"It's only puffy where it's swollen."

—Texas pitcher Charlie Hough on his broken finger


•Through L.A.'s and California's first 25 games, Dodger shortstop Mariano Duncan had almost as many errors (nine) as the Angel team (10). And the Dodgers have more where that came from. Their Albuquerque farm club has made 48 errors in its first 21 games.

•A year ago Philadelphia's Mike Schmidt batted only .215 in April with two homers and eight RBIs. This year he had five homers and 19 RBIs and fell one short of the April RBI mark for a Phillie. Along the way, Schmidt broke the Phillie record for career RBIs, passing the previous mark of 1,273 set 85 years ago by Ed Delahanty.

•On May 1 Minnesota's Alejandro Sanchez finally walked—in his 208th plate appearance—against the Yankees' Dennis Rasmussen, who was immediately yanked from the game.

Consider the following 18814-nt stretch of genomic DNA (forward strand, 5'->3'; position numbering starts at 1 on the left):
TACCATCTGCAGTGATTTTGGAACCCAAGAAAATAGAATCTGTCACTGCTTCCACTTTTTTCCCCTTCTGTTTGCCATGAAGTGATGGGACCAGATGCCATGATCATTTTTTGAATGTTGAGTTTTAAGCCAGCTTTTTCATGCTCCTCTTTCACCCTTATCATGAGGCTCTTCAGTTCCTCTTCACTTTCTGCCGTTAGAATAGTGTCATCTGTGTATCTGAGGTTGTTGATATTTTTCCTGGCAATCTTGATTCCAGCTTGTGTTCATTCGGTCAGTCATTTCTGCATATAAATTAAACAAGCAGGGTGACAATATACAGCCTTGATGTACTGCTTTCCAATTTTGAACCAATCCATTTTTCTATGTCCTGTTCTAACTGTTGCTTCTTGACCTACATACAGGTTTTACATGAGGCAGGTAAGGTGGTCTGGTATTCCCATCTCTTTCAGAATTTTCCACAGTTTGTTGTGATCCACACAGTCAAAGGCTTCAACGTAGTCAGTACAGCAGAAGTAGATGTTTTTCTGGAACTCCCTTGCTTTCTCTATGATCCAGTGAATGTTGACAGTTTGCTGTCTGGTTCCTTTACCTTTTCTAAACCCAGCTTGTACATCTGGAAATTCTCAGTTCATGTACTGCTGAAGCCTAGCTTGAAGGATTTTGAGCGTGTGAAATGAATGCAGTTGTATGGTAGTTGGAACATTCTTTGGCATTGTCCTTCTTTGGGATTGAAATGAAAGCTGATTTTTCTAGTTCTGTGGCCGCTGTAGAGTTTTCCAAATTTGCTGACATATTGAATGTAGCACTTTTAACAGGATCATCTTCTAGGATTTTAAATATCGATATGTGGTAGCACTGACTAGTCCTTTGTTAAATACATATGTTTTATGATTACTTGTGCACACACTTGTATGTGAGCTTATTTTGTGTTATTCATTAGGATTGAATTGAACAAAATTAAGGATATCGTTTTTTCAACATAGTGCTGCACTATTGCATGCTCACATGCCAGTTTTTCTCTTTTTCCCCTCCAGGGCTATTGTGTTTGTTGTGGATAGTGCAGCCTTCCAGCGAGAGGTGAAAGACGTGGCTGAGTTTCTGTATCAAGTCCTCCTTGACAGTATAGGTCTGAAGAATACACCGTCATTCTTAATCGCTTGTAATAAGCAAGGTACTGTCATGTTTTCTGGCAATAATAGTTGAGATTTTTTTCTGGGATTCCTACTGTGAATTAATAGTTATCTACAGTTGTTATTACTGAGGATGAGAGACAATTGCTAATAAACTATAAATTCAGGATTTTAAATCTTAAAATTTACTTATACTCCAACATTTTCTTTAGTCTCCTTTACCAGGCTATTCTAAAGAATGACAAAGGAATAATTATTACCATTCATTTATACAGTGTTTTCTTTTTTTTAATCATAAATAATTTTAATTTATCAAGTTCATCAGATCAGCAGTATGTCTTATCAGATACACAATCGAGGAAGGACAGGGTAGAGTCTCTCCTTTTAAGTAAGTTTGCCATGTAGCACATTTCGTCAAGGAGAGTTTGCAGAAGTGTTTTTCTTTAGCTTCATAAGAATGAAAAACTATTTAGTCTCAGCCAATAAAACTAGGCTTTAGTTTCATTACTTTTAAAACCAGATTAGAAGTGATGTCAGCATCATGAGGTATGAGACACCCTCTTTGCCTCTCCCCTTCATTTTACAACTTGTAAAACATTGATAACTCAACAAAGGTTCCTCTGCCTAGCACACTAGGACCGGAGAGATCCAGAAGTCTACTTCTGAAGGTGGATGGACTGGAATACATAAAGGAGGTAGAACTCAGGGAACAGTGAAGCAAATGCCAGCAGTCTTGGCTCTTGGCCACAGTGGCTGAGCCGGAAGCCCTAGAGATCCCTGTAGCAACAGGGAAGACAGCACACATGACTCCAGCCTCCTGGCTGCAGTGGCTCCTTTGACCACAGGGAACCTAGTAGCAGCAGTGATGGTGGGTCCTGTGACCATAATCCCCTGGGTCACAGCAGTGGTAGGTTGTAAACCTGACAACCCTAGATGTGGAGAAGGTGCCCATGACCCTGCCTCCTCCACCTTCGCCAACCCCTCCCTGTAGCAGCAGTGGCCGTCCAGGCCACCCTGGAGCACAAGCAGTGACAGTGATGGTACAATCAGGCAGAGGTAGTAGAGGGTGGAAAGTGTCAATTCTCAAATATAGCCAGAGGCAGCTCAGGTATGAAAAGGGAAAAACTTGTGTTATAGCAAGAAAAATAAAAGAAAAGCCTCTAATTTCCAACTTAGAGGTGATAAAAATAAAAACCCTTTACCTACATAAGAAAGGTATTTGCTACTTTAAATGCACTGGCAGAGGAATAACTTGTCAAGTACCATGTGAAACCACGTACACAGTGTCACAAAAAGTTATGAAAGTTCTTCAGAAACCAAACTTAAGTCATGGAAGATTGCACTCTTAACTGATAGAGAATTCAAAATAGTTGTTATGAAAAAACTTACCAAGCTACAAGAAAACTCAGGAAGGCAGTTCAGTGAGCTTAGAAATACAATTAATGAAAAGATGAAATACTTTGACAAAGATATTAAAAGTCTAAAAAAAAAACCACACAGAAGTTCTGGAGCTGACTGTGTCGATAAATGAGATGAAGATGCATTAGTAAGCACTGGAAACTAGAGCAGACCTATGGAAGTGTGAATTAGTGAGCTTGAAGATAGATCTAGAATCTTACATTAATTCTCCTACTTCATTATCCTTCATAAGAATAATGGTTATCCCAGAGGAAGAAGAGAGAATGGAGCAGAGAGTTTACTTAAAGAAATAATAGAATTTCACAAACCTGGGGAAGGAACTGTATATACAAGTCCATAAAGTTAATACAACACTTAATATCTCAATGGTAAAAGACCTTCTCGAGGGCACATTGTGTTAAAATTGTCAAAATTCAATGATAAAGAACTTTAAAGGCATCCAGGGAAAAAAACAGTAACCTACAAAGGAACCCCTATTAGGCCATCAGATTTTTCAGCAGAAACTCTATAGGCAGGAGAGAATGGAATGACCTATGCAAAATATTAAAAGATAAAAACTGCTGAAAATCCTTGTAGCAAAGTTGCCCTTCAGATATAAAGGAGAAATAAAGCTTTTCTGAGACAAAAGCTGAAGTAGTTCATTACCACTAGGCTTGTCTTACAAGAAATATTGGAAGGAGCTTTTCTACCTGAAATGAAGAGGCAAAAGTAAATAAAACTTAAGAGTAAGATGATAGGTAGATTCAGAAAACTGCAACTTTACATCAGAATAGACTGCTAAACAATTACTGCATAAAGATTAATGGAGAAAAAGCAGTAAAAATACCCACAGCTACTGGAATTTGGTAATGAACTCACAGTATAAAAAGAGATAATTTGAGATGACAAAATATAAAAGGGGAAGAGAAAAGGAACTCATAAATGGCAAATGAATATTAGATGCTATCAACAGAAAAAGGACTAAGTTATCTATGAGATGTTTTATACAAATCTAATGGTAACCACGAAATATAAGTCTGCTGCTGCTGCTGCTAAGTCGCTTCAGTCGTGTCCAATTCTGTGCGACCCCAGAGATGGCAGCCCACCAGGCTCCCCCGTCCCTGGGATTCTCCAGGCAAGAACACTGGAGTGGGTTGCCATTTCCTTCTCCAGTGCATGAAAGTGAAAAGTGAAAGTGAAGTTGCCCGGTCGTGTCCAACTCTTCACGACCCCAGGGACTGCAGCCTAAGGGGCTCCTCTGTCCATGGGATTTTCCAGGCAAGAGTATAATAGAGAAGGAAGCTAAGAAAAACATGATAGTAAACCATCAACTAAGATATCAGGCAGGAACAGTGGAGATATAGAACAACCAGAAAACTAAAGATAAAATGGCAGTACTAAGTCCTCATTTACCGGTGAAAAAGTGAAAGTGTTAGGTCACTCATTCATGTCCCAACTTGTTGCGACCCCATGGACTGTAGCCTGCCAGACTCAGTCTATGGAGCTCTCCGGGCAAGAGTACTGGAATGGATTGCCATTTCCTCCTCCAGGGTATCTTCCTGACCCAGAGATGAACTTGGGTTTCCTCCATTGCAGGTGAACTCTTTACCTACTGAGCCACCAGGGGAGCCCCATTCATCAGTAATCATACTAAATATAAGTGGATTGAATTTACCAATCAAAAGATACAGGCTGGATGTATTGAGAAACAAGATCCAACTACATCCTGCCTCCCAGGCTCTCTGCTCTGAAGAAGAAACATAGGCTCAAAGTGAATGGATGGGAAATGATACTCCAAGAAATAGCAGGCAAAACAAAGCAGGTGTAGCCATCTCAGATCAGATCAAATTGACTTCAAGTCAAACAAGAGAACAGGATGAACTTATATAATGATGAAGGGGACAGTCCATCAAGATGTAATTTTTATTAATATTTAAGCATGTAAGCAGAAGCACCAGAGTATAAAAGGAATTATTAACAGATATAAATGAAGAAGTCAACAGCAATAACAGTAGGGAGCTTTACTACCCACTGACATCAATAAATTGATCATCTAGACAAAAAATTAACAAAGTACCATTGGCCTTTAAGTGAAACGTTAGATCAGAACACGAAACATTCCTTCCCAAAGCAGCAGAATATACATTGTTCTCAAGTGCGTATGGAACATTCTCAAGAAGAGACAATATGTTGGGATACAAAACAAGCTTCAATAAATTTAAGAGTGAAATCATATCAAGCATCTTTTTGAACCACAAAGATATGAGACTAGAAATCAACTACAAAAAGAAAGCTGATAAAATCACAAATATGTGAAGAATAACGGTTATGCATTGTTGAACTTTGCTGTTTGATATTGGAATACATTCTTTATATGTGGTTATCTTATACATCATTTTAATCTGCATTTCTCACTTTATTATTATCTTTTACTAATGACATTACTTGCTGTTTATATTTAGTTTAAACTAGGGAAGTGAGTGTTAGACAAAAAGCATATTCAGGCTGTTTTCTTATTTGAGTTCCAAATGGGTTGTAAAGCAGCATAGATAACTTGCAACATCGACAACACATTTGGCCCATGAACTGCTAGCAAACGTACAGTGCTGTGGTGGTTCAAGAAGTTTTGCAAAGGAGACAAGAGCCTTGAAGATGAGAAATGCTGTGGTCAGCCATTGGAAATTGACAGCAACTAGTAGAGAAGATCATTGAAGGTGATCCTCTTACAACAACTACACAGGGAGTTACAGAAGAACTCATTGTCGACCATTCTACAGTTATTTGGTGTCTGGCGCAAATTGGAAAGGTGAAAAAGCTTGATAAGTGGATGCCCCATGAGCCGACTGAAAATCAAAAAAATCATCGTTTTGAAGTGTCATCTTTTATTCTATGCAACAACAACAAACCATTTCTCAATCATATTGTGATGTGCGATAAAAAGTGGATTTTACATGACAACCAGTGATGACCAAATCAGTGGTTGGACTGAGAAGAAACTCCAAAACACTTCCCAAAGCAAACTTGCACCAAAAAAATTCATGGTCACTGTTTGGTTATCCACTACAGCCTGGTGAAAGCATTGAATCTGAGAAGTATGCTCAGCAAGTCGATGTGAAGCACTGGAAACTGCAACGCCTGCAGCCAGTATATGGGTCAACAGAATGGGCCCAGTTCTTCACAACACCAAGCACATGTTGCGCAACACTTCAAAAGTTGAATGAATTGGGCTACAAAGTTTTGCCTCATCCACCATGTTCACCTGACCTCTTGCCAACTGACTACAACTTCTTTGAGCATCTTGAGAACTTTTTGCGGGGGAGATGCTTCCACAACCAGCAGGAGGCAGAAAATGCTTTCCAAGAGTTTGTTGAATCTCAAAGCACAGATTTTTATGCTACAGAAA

•With everyone talking about strikeouts, the Indians played their Maine farm club April 28, and six Guides pitchers struck out 16 Cleveland batters.

•Texas manager Bobby Valentine told his pitchers to concentrate on hitters and not to worry about base runners. They obeyed, and 23 of the first 25 players who tried to steal against the Rangers were safe.

•Darryl Strawberry was hitting over .400 against righthanders and .175 against lefties in the Mets first 16 games, which may explain why their first four losses all came when a lefthander started against them.

•Detroit's Jack Morris gave up homers on the first pitch of the game in two of his first six starts, April 7 to Dwight Evans of the Red Sox and May 2 to Kirby Puckett of the Twins.